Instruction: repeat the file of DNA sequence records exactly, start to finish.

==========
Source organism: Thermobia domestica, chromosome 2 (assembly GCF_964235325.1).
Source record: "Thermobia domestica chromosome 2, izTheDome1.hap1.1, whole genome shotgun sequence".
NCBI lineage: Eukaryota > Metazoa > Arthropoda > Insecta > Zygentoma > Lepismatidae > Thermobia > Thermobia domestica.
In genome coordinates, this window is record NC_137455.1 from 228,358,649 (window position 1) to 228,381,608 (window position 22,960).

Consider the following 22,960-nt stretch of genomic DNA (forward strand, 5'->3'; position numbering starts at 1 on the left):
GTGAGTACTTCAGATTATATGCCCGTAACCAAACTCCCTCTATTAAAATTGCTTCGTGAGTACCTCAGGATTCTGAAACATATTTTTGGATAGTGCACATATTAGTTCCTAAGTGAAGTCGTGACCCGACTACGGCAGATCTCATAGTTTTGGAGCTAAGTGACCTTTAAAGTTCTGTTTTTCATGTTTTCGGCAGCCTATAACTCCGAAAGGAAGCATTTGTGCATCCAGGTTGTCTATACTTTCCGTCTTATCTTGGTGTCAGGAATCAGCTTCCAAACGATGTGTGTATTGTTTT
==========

Source organism: Thermobia domestica, chromosome 2 (assembly GCF_964235325.1).
Source record: "Thermobia domestica chromosome 2, izTheDome1.hap1.1, whole genome shotgun sequence".
NCBI lineage: Eukaryota > Metazoa > Arthropoda > Insecta > Zygentoma > Lepismatidae > Thermobia > Thermobia domestica.
In genome coordinates, this window is record NC_137455.1 from 228,358,649 (window position 1) to 228,381,608 (window position 22,960).

Consider the following 22,960-nt stretch of genomic DNA (forward strand, 5'->3'; position numbering starts at 1 on the left):
GTGAGTACTTCAGATTATATGCCCGTAACCAAACTCCCTCTATTAAAATTGCTTCGTGAGTACCTCAGGATTCTGAAACATATTTTTGGATAGTGCACATATTAGTTCCTAAGTGAAGTCGTGACCCGACTACGGCAGATCTCATAGTTTTGGAGCTAAGTGACCTTTAAAGTTCTGTTTTTCATGTTTTCGGCAGCCTATAACTCCGAAAGGAAGCATTTGTGCATCCAGGTTGTCTATACTTTCCGTCTTATCTTGGTGTCAGGAATCAGCTTCCAAACGATGTGTGTATTGTTTT